Busan Principles in Practice - Discussion

We are interested in hearing how you are promoting the Busan Principles. Tell us about the activities you are carrying out or how you are supporting partner countries in implementing the Busan Principles. If you are a partner country government, please share your experience in making the Busan Principles a reality and what lessons you have learned in the process.

Comments

Erika a Planeación y Gestión from Colombia Thu, May 05,2016

En los resultados de los indicadores anteriormente evaluados en La Alianza Global para la Cooperación Eficaz al Desarrollo, se evidenciaron avances con respecto a las prioridades y metas del país, a pesar de que se concluye como medida de mejoramiento la aceleración de esfuerzos basados en metas y compromisos con miras a un desarrollo internacional eficaz.  

 

Aunque se ha progresado en la agenda de eficacia de la ayuda, todavía persisten grandes desafíos, como por ejemplo la pobreza y la desigualdad que siguen siendo el desafío principal.


Reconocemos la función esencial de los diferentes actores participantes como el sector privado, la organización civil, sindicatos, gobiernos territoriales y proveedores de cooperación, para determinar el progreso y estimular el dialogo político sobre la construcción de la Cooperación al Desarrollo en la aplicación de los ODS. 

 

Para que la participación de las partes interesadas fuera eficiente y con la intención de socializar la  información anteriormente obtenida y fomentar la contribución en el intercambio de conocimientos e ideas, realizamos diálogos con los actores de manera independiente en cuatro ocasiones;  esto fue  importante para reforzar la comprensión mutua de los avances y desafíos hacía una cooperación más efectiva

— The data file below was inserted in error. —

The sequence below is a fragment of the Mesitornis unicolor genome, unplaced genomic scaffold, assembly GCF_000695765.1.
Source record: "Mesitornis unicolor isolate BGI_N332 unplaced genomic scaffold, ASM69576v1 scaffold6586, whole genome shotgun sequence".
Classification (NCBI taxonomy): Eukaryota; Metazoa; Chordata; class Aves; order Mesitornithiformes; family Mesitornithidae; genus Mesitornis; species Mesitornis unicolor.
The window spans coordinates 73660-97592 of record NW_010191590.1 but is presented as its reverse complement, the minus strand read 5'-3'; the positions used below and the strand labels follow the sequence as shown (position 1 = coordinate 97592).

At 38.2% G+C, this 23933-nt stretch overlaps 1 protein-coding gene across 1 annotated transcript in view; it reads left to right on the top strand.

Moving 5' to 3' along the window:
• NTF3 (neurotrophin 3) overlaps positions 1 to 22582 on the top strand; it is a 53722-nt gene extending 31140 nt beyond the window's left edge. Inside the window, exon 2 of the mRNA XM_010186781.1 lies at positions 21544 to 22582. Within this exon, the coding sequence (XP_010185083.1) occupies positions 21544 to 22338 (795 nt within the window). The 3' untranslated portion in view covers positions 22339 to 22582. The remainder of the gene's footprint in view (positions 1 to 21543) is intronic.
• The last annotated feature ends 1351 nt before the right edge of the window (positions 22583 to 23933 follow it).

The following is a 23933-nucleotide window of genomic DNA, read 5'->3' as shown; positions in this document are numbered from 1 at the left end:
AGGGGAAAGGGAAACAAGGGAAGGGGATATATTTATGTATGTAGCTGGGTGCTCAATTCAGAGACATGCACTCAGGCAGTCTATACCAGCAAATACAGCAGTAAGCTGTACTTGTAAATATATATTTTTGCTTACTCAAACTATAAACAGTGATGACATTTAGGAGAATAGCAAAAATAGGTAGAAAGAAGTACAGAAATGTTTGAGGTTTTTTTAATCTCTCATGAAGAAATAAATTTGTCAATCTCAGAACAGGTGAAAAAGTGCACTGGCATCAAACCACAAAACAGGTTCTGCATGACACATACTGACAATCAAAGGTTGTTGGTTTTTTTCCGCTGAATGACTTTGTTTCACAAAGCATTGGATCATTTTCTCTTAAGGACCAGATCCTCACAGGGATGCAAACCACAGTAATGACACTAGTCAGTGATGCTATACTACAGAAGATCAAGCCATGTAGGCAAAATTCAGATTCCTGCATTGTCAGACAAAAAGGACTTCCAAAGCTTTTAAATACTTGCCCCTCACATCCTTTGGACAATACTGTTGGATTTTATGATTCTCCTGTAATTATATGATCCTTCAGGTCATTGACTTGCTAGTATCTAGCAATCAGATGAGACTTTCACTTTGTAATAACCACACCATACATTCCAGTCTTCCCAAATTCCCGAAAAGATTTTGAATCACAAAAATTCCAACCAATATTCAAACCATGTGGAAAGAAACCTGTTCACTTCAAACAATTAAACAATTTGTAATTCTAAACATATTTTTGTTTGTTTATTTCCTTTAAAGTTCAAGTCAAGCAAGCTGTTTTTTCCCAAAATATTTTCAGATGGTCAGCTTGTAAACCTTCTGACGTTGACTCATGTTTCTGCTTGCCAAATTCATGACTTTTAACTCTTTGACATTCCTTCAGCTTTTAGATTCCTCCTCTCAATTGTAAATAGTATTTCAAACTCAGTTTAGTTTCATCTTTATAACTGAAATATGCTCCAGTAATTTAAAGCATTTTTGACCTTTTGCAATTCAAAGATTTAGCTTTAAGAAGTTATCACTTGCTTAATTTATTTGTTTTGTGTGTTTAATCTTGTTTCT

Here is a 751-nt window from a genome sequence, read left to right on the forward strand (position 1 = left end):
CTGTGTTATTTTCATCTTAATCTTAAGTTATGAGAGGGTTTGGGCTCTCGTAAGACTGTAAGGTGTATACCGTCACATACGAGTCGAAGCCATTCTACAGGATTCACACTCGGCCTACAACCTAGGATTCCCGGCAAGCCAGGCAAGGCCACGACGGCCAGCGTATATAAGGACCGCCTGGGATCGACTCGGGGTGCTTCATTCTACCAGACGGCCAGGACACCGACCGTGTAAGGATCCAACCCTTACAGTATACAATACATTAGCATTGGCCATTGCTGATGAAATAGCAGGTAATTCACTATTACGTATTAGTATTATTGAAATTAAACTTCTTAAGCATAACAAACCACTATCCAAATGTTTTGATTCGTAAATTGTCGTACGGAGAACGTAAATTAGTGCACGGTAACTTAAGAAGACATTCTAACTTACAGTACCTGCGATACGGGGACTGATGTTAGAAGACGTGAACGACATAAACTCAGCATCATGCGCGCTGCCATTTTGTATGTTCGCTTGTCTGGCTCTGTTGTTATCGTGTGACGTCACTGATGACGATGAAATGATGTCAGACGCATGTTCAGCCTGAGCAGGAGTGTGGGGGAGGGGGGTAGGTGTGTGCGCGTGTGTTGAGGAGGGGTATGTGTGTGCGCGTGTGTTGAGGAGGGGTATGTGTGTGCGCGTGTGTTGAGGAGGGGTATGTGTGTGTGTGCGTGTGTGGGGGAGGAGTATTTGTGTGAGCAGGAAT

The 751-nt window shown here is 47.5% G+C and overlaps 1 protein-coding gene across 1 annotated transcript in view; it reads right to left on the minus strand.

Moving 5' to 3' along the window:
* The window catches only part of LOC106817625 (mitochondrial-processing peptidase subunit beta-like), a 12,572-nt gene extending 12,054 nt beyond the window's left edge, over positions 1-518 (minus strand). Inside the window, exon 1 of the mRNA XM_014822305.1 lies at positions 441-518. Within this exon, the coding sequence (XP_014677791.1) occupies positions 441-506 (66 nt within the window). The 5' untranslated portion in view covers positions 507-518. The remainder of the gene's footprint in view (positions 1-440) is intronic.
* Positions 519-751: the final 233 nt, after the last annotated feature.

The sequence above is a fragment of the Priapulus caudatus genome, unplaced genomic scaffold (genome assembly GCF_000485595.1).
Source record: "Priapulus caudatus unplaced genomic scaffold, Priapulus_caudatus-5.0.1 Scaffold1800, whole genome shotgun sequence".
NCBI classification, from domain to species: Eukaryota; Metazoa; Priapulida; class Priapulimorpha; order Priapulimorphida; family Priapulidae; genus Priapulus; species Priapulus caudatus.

Este monitoreo motivo especialmente a compromisos ventajosos entre el sector público-privado y recomendaciones en pro de la competitividad empresarial hacia el sector público. Lo anterior se hace evidente entre otras cosas, en el lanzamiento de su Informe Nacional de Competitividad, un espacio anual que reúne a una parte representativa del sector empresarial colombiano con actores públicos relevantes (ministros y presidente) para discutir sobre diferentes temáticas que están afectando de manera directa la competitividad del país.

Charles Linjap a Project Manager-Executive Secretary from Cameroon
Thu, May 05,2016

The following questions from the online consultation proposed by the Monitoring Advisory Group of the GPEDC process guided our responses:

 1. Relevance: Do the indicators adequately reflect / measure meaningful progress on the ground? Are the indicators relevant to / in the spirit of the Busan commitments and principles?

No, firstly, the indicators do not entirely measure actual behavioral changes on the ground especially measuring the kind and quality of services delivered towards citizens. The GPEDC should be citizen-driven process and not just something limited to institutional multi-stakeholder dialogue if it wants to improve on the 2030 Agenda development landscape. THE GPEDC should be able to measure citizen’s engagement in the entire monitoring process and so therefore the indictors should be citizen-driven than government-driven. For instance, GPEDC Indicator 2 regarding civil society operates within an environment which maximizes its engagement in and contribution to development.  A true measure for tracking progress regarding the enabling environment for Civil Society Organizations (CSOs) can be easily gathered through the creation and operationalization of a new set of citizen-driven indicators  thus :